Ideally, you should start preparing your child around a year ahead.  So if your 9-year old will take 11-Plus in January 2019, it’s now a great time to start helping them to develop the skills needed to take their exam with confidence.

It’s time to start your plan.

For English they’ll need to be able to write fluently, showing their ability in composition and comprehension, particularly in how they express their emotions.   They’ll win marks for writing how they feel, rather than just a bare outline.

A good way to help them with this is to read a story together and then talk about it.   Get them to talk about how it made them feel, what they thought was happening and what the characters were feeling.   Good story telling = good marks.

In tandem with this, encourage them to understand punctuation and use it accurately.   Make sure that they understand the role of the comma, the full stop and the apostrophe.

Yes, that last one is a challenge, even for many adults.   Our tip is to invest in the Penguin Guide to Punctuation, which offers a straightforward description of most punctuation and how it should be used.

For Maths, find ways to help them to apply the basic concepts of adding, subtracting, multiplying and dividing.   Make daily recitation of a times table of your choice a means of getting a treat – whether this is something nice to eat or an extra 30 minutes on the tablet.

Then there’s the reasoning tests.   They’re often the thing that trip children up on the exam day.   If they’re not familiar with the concept, then seeing the problems to solve can cause panic.

You can’t teach them a concept, but you can get them to practise.   Get one or two of the many books on sale on non-verbal reasoning.  Show your child how the problems work and set them a problem a day to solve.   You might want to promise a treat at the end of each month for sticking to their practice sessions.   Whether this is a trip out or a small toy they want doesn’t matter, it’s just a motivation tool!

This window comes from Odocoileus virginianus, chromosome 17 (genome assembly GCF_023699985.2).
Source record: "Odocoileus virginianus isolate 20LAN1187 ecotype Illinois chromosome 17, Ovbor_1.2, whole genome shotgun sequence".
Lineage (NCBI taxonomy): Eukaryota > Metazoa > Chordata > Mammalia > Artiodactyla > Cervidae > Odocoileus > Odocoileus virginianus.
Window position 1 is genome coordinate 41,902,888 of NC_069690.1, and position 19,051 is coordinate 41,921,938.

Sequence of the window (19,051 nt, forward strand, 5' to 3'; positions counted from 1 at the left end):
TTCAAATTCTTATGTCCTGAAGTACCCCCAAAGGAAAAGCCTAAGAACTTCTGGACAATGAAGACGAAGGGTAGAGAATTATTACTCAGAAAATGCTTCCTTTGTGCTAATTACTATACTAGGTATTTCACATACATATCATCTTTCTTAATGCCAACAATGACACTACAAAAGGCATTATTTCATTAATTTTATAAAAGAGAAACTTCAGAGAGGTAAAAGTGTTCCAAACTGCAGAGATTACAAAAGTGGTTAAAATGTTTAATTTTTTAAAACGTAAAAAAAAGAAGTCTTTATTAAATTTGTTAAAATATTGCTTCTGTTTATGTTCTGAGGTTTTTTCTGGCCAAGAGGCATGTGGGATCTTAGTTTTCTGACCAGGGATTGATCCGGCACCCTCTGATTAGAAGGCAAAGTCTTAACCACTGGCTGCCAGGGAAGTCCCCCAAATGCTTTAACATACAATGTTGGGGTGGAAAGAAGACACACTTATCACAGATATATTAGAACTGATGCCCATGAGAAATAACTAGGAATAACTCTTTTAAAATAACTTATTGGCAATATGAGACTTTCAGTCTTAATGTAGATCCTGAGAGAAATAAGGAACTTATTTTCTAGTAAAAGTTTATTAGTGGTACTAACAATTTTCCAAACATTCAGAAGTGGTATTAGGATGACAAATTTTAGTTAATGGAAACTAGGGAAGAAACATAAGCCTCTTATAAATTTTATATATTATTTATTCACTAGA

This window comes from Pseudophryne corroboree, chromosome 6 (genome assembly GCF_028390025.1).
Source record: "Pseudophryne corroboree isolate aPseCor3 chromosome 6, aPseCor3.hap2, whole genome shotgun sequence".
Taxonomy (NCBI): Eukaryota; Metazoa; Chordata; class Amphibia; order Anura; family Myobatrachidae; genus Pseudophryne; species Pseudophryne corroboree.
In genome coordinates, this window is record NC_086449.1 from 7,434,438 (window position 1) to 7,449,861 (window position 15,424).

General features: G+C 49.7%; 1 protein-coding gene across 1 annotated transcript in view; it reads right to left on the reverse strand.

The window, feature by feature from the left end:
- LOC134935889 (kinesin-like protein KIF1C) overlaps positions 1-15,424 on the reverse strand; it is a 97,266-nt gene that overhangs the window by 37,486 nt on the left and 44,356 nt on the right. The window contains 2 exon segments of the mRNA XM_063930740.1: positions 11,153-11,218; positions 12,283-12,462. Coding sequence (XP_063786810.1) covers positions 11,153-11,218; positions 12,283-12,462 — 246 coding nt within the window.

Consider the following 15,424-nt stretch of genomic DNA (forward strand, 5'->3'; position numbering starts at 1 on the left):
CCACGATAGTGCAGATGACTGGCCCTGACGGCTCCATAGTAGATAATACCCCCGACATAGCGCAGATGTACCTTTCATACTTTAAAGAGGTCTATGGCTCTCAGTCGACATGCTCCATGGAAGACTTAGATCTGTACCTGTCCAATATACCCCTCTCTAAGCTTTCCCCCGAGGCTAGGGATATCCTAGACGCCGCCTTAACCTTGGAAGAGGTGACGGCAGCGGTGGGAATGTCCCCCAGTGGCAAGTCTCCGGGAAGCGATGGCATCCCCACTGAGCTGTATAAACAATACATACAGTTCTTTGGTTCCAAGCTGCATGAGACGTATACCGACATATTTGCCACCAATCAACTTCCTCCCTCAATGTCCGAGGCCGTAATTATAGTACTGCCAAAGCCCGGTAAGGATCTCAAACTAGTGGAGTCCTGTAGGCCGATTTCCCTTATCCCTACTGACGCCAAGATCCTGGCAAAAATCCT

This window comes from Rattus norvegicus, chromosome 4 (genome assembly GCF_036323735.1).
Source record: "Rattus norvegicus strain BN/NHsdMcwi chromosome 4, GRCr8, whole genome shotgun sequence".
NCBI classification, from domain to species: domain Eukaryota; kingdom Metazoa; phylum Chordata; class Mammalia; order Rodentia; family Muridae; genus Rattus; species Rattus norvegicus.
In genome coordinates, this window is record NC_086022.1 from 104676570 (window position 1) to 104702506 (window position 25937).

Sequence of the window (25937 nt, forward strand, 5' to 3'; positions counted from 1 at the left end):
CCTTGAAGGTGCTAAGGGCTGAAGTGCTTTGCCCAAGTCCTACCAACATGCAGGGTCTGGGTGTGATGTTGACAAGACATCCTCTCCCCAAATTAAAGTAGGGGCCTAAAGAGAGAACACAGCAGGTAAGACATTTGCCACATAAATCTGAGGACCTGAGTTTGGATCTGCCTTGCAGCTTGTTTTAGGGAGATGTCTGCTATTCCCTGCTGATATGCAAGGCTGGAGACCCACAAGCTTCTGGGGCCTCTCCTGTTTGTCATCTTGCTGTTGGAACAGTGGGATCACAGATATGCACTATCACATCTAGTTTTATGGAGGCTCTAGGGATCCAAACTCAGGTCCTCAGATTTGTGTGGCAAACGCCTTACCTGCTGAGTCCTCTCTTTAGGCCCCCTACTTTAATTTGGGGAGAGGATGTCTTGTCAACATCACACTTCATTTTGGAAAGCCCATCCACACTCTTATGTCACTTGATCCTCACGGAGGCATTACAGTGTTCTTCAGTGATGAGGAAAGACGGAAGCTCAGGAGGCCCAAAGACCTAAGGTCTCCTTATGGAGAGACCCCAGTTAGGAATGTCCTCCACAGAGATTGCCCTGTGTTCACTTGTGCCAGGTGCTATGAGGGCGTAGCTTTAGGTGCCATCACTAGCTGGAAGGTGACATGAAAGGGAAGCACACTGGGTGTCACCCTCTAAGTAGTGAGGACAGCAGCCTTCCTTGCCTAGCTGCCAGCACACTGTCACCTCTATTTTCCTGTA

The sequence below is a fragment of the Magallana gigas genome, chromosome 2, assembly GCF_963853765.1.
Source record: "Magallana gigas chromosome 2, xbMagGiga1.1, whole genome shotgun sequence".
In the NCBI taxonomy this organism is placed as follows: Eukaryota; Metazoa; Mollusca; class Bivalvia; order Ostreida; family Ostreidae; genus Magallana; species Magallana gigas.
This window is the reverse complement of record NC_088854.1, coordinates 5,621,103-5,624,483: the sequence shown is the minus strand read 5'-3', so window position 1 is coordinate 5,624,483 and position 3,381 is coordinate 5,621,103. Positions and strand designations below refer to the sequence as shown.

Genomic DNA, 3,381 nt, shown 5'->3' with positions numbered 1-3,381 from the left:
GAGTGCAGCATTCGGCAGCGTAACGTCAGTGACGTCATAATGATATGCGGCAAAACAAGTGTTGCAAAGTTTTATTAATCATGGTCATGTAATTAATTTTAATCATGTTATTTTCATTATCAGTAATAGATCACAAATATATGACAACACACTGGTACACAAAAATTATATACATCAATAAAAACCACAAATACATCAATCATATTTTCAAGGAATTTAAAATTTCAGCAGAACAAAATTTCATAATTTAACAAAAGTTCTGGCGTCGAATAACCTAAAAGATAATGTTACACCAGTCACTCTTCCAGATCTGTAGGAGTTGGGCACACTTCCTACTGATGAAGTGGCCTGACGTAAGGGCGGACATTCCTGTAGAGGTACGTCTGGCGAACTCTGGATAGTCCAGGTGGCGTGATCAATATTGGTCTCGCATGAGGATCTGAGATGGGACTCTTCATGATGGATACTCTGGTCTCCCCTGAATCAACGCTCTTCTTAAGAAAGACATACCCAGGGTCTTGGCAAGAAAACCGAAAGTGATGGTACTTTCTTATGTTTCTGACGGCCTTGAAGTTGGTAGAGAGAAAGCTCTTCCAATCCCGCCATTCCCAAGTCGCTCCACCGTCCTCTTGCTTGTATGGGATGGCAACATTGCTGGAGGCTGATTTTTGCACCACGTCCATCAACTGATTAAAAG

These are the kind of tests that are used to test IQ and while you can’t teach your child the answers, the more practice they get, the better they’ll be able to tackle the exam.   It’s all about confidence, if they’re dealing with the familiar, there’s less likelihood of them panicking and being unable to complete their paper.

If your child is sitting their 11-Plus next term, there’s bound to be a certain amount of anxiety.   At this late stage the best you can do is to reassure your child and encourage them to practise something every day.

Reciting their times tables, writing a story about their day (and with Christmas just over, there’s plenty of material to work with) and maybe practising their non-verbal reasoning for a short period daily, will reinforce their confidence.

TOP TIP:  Get them to use pen and paper, not a tablet or laptop.   The brain works differently (and more creatively) with a pen or pencil in hand than when using technological devices.

However anxious you are that they succeed, don’t let them see your anxiety.   Be calm, reassuring and reinforce their belief that they will do well.